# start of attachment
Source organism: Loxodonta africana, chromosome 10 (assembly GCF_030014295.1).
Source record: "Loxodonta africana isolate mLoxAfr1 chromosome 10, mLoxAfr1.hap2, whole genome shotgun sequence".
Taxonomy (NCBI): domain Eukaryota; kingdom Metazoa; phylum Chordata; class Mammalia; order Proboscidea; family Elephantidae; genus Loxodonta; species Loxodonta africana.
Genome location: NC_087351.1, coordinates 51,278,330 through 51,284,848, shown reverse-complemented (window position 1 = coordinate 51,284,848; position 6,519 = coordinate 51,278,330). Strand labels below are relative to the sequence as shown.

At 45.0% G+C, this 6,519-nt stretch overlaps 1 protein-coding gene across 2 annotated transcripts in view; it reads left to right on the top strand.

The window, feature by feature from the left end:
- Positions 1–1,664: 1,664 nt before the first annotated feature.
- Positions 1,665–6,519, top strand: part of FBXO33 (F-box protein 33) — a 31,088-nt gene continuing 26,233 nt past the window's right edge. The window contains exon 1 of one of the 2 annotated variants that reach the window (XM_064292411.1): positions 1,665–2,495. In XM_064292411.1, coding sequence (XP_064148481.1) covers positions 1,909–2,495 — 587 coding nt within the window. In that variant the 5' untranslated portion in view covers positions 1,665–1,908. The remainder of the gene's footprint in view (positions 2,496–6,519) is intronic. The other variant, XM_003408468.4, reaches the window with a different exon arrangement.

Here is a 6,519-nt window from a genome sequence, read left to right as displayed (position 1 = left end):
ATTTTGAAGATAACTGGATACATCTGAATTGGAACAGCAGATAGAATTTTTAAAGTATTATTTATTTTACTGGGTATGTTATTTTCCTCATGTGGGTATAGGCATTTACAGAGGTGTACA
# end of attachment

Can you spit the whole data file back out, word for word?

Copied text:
Source organism: Loxodonta africana, chromosome 10 (assembly GCF_030014295.1).
Source record: "Loxodonta africana isolate mLoxAfr1 chromosome 10, mLoxAfr1.hap2, whole genome shotgun sequence".
Taxonomy (NCBI): domain Eukaryota; kingdom Metazoa; phylum Chordata; class Mammalia; order Proboscidea; family Elephantidae; genus Loxodonta; species Loxodonta africana.
Genome location: NC_087351.1, coordinates 51,278,330 through 51,284,848, shown reverse-complemented (window position 1 = coordinate 51,284,848; position 6,519 = coordinate 51,278,330). Strand labels below are relative to the sequence as shown.

At 45.0% G+C, this 6,519-nt stretch overlaps 1 protein-coding gene across 2 annotated transcripts in view; it reads left to right on the top strand.

The window, feature by feature from the left end:
- Positions 1–1,664: 1,664 nt before the first annotated feature.
- Positions 1,665–6,519, top strand: part of FBXO33 (F-box protein 33) — a 31,088-nt gene continuing 26,233 nt past the window's right edge. The window contains exon 1 of one of the 2 annotated variants that reach the window (XM_064292411.1): positions 1,665–2,495. In XM_064292411.1, coding sequence (XP_064148481.1) covers positions 1,909–2,495 — 587 coding nt within the window. In that variant the 5' untranslated portion in view covers positions 1,665–1,908. The remainder of the gene's footprint in view (positions 2,496–6,519) is intronic. The other variant, XM_003408468.4, reaches the window with a different exon arrangement.

Here is a 6,519-nt window from a genome sequence, read left to right as displayed (position 1 = left end):
ATTTTGAAGATAACTGGATACATCTGAATTGGAACAGCAGATAGAATTTTTAAAGTATTATTTATTTTACTGGGTATGTTATTTTCCTCATGTGGGTATAGGCATTTACAGAGGTGTACA